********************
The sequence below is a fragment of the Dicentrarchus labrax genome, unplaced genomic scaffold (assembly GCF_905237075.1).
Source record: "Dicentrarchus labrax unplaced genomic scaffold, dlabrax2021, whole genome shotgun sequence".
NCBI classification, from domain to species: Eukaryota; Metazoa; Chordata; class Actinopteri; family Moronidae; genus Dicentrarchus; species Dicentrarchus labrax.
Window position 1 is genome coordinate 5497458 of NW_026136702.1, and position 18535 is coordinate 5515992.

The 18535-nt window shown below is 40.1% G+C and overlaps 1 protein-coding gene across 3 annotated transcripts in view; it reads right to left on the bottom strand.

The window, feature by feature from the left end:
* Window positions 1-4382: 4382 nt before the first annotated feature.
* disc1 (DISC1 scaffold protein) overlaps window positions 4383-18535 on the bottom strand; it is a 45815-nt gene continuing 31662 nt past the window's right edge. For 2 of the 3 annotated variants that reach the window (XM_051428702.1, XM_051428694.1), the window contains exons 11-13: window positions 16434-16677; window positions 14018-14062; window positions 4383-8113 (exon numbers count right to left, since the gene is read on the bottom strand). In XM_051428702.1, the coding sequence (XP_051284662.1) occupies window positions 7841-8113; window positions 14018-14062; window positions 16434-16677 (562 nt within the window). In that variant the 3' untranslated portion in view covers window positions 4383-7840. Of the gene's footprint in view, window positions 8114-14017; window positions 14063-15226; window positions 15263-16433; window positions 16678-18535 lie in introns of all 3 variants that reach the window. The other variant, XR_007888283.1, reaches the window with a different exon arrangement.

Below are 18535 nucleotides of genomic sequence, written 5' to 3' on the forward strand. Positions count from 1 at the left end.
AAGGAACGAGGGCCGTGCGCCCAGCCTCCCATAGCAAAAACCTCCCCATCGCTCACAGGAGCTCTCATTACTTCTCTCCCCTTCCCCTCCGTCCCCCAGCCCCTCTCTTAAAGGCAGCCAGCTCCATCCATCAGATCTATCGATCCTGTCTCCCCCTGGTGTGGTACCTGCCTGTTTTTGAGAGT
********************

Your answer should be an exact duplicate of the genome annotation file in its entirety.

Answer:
The sequence below is a fragment of the Dicentrarchus labrax genome, unplaced genomic scaffold (assembly GCF_905237075.1).
Source record: "Dicentrarchus labrax unplaced genomic scaffold, dlabrax2021, whole genome shotgun sequence".
NCBI classification, from domain to species: Eukaryota; Metazoa; Chordata; class Actinopteri; family Moronidae; genus Dicentrarchus; species Dicentrarchus labrax.
Window position 1 is genome coordinate 5497458 of NW_026136702.1, and position 18535 is coordinate 5515992.

The 18535-nt window shown below is 40.1% G+C and overlaps 1 protein-coding gene across 3 annotated transcripts in view; it reads right to left on the bottom strand.

The window, feature by feature from the left end:
* Window positions 1-4382: 4382 nt before the first annotated feature.
* disc1 (DISC1 scaffold protein) overlaps window positions 4383-18535 on the bottom strand; it is a 45815-nt gene continuing 31662 nt past the window's right edge. For 2 of the 3 annotated variants that reach the window (XM_051428702.1, XM_051428694.1), the window contains exons 11-13: window positions 16434-16677; window positions 14018-14062; window positions 4383-8113 (exon numbers count right to left, since the gene is read on the bottom strand). In XM_051428702.1, the coding sequence (XP_051284662.1) occupies window positions 7841-8113; window positions 14018-14062; window positions 16434-16677 (562 nt within the window). In that variant the 3' untranslated portion in view covers window positions 4383-7840. Of the gene's footprint in view, window positions 8114-14017; window positions 14063-15226; window positions 15263-16433; window positions 16678-18535 lie in introns of all 3 variants that reach the window. The other variant, XR_007888283.1, reaches the window with a different exon arrangement.

Below are 18535 nucleotides of genomic sequence, written 5' to 3' on the forward strand. Positions count from 1 at the left end.
AAGGAACGAGGGCCGTGCGCCCAGCCTCCCATAGCAAAAACCTCCCCATCGCTCACAGGAGCTCTCATTACTTCTCTCCCCTTCCCCTCCGTCCCCCAGCCCCTCTCTTAAAGGCAGCCAGCTCCATCCATCAGATCTATCGATCCTGTCTCCCCCTGGTGTGGTACCTGCCTGTTTTTGAGAGT